We see these types of adventure stories in movies as well, such as The Grey and The Revenant, which are Liam Neeson vs wolves and Leonardo Dicaprio vs bear respectively. If you’ve seen these films then you understand that the central point about these types of narratives are not about what it takes to survive the wilderness. You could write a tense life-and-death story about a marine vs a raccoon and make it work as long as the story reveals something about the characters.

So put your characters in a tough spot. Take away their resources, take away their crutches, be they mental, physical or emotional. Now see how they react. If the reactions don’t change, then maybe you need to retool your characters.


Welcome all ye freaks, rebels, deviants and disaffected teenagers, this here be the conflict for you. Take a gander at the latest YA shelves and you’ll see some variant of  “_____-aged troubled teen discovers she is the ______ kind of _________ in the world who doesn’t understand her. She must navigate this treacherous (Canadian spelling, bite me) situation with the help of the mysterious hunky  ______ Mc________face who may or may not be interested in her. Too bad, she’ll never notice the real affections of her best friend __________, who is also interested in her. Can she learn how to use her ________ powers and escape the clutches of the Evil Adult Society before it’s too late?”

It’s a formula for a reason. The reason is that it works. It works because for many adolescents, navigating their changing physical capabilities and sexual entanglements, this is precisely what it feels like. The world is against them. Nobody understands, least of all the irritating, all-powerful people in charge and only they, the protagonist, really has it all figured out.  Stories with totalitarian societies and rebellious main characters give teens and those who love YA fiction an outlet for this kind of counterculture thinking, because this is how the world feels.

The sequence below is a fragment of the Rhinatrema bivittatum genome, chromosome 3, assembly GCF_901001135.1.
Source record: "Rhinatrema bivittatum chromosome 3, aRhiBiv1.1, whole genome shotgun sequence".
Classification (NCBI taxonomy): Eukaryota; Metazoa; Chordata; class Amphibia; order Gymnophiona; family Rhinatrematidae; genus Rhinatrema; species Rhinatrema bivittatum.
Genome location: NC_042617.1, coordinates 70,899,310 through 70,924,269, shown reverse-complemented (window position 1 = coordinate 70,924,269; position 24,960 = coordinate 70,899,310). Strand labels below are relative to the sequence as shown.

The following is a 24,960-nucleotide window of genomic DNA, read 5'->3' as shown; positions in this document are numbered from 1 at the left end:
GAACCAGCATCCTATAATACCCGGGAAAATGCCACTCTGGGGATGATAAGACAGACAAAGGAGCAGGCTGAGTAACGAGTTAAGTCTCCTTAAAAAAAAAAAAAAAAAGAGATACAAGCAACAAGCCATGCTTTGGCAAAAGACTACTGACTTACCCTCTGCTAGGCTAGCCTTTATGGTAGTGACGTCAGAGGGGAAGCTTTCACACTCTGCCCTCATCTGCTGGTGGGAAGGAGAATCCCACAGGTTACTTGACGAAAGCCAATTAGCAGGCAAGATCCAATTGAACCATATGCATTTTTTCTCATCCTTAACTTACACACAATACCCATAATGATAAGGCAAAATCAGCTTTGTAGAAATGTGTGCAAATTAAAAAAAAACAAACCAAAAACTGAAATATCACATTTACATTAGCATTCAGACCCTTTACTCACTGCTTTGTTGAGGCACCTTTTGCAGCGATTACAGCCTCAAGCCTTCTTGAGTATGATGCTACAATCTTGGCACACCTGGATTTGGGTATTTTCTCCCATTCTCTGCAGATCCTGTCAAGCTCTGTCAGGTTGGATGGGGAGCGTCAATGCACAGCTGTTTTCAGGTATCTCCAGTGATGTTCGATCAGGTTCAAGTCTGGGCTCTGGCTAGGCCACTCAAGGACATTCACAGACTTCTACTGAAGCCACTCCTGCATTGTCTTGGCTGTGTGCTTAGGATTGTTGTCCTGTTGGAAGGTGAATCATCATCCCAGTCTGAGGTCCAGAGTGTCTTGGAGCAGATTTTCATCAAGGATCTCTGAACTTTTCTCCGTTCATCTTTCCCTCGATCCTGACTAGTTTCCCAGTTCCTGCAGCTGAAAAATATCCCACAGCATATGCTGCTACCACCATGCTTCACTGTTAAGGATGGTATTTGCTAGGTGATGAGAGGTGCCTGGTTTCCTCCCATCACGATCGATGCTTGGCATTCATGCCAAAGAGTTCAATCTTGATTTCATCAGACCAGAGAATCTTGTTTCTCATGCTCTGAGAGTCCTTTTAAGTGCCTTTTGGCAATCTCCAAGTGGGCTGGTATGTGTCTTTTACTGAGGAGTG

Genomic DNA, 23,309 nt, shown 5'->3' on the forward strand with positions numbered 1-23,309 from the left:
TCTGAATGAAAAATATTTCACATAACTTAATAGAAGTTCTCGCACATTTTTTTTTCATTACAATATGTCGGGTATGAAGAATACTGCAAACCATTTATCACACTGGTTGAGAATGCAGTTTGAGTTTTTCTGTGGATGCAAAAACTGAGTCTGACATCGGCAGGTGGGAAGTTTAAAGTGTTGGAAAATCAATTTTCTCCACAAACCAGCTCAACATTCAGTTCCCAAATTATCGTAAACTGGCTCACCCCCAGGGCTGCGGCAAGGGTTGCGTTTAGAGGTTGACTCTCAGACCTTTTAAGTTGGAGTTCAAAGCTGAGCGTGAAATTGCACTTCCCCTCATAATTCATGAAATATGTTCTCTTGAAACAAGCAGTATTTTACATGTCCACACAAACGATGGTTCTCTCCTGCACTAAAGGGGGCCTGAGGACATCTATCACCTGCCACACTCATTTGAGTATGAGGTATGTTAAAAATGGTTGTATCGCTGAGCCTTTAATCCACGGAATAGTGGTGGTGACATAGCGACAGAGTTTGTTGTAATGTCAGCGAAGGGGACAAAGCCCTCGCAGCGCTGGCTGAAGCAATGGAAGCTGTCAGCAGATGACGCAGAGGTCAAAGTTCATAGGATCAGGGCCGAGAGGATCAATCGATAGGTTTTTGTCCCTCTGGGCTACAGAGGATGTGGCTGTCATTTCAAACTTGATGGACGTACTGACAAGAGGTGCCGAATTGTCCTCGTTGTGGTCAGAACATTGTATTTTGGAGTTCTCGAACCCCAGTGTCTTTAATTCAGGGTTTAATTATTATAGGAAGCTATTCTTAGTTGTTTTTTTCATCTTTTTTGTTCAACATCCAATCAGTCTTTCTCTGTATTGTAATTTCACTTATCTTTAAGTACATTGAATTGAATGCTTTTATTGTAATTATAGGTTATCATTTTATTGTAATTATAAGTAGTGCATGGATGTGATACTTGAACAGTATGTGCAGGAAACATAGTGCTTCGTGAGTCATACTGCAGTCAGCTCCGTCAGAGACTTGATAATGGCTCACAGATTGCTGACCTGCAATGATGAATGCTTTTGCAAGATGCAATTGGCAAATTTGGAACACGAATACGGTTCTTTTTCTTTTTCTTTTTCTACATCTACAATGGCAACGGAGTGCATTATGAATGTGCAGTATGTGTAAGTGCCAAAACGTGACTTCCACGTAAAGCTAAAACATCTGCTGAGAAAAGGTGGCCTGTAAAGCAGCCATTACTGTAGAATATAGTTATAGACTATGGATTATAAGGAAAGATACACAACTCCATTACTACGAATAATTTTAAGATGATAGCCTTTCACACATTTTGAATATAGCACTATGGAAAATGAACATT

This also has roots in many classic fiction stories such as George Orwell’s 1984, H.G. Wells’ The Time Machine and in modern-day stories such as The Hunger Games, The Giver, or Divergent. An important quality of this type of conflict is to determine how your character will a) interact with their dystopia and b) change or be changed by it. In all of these cases, our main character challenges the norms of their society. In most cases, they are successful in either breaking free from or breaking down the structures of control that dominate said society and usher in a new era.

Fight Club Book.jpeg

This type of phenomenon is not limited to YA or teen fiction however, as adult fiction is littered with this kind of conflict where the main character rebels against a society that confines or constrains them. The novel Fight Club by Chuck Pahalniuk deals with this outsider status in a very interesting way, by having the protagonist start out in a conflict with vapid modernity & society which he cannot resolve, so he creates another character/persona who can make the changes he can’t and inadvertently creates his own antagonist in the process.

The Road Book.png

Similarly, in Cormac McCarthy’s The Road, the world is a vast, harsh and cruel place, wherein the environment has created a new kind of society (or lack thereof) where people prey on each other.  Our main character is not only a man fighting for his and his son’s literal survival against the elements but their morality also makes them outsiders to their now-barbaric world.  Both the environment and the resulting society and the characters’ contrast to it, tell the reader something about who they are. This is another way you can combine both Against Nature and Against Society conflicts directly into your fiction.